Art lovers across the capital will soon be able to access the Serpentine Galleries of Kensington Gardens when a phased reopening begins on August 4th. Cao Fei’s immersive, site specific installation will resume at the Serpentine Gallery and stay on display until September 13th, before the reopening of Cambio, Formafantasma’s radical design exhibition, which explores the global dynamics of the timber industry, at the Serpentine Sackler Gallery on September 29th.

    Public health will be a priority with visitors’ entrance controlled by a timed ticketing system, social distancing measures throughout and the requirement for both visitors and staff to wear masks. Online exhibitions and podcasts launched during lockdown, such as the collaborative showcase Back to Earth, will continue throughout the year.

    The Barbican – Masculinities: liberation through photography

    Photo: © Tristan-Fewings-(Getty)

    Reopening July 13th, Barbican Art Gallery is among the earliest to return with new safety measures in place. The gallery’s 2020 programme will resume through ticketed time-slots with the reopening of Masculinities: Liberation through Photography, an exhibition exploring masculinity in photography and film, which after being cut short by the gallery’s temporary closure has been extended until August 23rd.

    The first-ever UK commission from Nigerian-American artist Toyin Ojih Odutola, A Countervailing Theory, will then be on show in The Curve from August 11th. The updated visual arts programme for the rest of the year includes an exhibition, launching October 7th, looking into the work of choreographer and dancer Michael Clark.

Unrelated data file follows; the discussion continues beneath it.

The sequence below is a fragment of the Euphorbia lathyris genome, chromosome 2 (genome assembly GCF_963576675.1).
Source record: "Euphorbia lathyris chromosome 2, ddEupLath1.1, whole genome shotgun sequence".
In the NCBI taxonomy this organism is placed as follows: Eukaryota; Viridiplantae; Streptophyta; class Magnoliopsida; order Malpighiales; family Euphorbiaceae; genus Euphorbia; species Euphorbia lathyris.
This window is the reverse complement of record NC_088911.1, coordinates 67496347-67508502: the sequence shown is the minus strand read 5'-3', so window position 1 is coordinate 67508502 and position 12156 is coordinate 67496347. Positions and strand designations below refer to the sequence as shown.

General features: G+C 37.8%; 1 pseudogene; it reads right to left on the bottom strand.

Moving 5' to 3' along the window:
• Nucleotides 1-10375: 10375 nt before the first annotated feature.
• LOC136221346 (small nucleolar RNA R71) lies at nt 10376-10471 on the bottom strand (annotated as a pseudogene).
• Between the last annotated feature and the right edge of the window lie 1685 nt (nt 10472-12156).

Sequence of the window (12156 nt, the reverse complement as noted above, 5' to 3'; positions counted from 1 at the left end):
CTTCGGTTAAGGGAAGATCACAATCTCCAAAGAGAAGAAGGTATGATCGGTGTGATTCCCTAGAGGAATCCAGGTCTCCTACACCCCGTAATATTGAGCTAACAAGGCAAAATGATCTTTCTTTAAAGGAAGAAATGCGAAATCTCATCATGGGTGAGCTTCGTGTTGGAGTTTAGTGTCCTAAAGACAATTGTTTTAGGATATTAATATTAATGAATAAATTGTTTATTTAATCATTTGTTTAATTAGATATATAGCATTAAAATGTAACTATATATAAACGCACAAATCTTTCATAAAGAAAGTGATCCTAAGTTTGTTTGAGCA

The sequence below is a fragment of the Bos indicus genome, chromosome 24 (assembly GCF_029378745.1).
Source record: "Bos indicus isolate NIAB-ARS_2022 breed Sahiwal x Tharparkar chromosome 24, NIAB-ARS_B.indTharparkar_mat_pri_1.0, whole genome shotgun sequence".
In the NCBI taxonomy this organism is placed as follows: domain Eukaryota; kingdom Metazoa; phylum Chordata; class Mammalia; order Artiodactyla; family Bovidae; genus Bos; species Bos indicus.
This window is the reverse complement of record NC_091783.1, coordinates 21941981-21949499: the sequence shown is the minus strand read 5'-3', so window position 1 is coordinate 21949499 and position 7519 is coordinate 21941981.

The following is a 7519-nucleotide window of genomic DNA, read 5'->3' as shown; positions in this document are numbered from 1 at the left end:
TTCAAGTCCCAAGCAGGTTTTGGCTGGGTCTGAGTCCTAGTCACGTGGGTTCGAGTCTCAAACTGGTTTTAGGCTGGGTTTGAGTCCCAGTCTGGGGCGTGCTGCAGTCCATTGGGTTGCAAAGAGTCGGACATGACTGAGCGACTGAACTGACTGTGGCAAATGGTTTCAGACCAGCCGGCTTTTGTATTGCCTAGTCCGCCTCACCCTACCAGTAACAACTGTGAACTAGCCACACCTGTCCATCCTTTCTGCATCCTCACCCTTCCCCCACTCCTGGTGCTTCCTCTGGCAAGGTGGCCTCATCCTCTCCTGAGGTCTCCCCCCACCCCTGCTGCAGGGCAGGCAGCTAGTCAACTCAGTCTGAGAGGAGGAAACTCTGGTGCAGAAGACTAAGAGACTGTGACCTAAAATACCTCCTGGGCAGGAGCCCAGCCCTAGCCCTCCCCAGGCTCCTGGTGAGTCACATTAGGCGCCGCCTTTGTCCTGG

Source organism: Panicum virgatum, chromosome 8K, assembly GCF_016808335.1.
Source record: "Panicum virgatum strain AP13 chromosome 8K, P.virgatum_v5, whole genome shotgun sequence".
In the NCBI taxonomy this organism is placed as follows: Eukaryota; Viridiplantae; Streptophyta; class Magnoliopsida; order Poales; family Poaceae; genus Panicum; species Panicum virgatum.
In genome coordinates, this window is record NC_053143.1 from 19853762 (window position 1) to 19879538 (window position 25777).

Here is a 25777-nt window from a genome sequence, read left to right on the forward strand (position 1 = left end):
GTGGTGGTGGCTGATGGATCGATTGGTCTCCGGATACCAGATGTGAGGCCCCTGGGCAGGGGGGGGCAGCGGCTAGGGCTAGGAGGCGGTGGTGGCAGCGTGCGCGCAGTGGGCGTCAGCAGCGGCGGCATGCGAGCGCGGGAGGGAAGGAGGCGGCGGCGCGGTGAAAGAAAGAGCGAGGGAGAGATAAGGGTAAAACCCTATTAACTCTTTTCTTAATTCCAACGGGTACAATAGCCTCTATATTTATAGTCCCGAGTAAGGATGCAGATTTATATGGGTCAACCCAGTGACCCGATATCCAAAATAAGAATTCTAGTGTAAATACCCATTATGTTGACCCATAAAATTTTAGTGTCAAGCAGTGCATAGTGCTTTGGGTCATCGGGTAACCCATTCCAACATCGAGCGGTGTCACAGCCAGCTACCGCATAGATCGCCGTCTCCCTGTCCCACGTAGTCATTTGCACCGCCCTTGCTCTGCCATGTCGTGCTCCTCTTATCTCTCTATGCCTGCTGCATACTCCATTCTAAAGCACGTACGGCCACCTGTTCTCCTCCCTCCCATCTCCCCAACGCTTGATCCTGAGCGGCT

The National Gallery – Titian: Love, Desire and Death

    Photo: Getty

    The National Gallery became the first major museum in the UK to welcome visitors back when it reopened on July 8th. Now, all visits are exclusively bookable by time slots, with entrance via the Sainsbury Wing and exit through the Getty Entrance. Three one-way art routes guide visitors through different areas of the collection. As the acclaimed exhibition Titian: Love, Desire, Death had to close just three days after opening, the dates for this exhibition have been extended until January 17th. Room 32—one of the gallery’s largest rooms, displaying 17th-century Italian paintings by artists such as Caravaggio—is to reopen after a 21-month refurbishment, the newly restored Equestrian Portrait of Charles I by Van Dyck returns after more than two years, and a number of newly acquired paintings are on show.

    Royal Academy of Arts – Picasso and Paper

    Gallery view of Picasso and Paper Photo: © David Parry

    After opening to Friends of the Royal Academy on July 9th, the RA reopens to the public on July 16th. The site will reopen in phases, beginning with a four-day-a-week, Thursday-to-Sunday opening. Health and safety measures will include a one-way system throughout the building, social distancing and the compulsory wearing of masks, sanitisation stations and a cashless system. Pre-booking is essential to all visitors. The Picasso and Paper exhibition, which is now showing until August, brings together 300 artworks spanning the artist’s 80-year career, highlighting his experimentation with paper.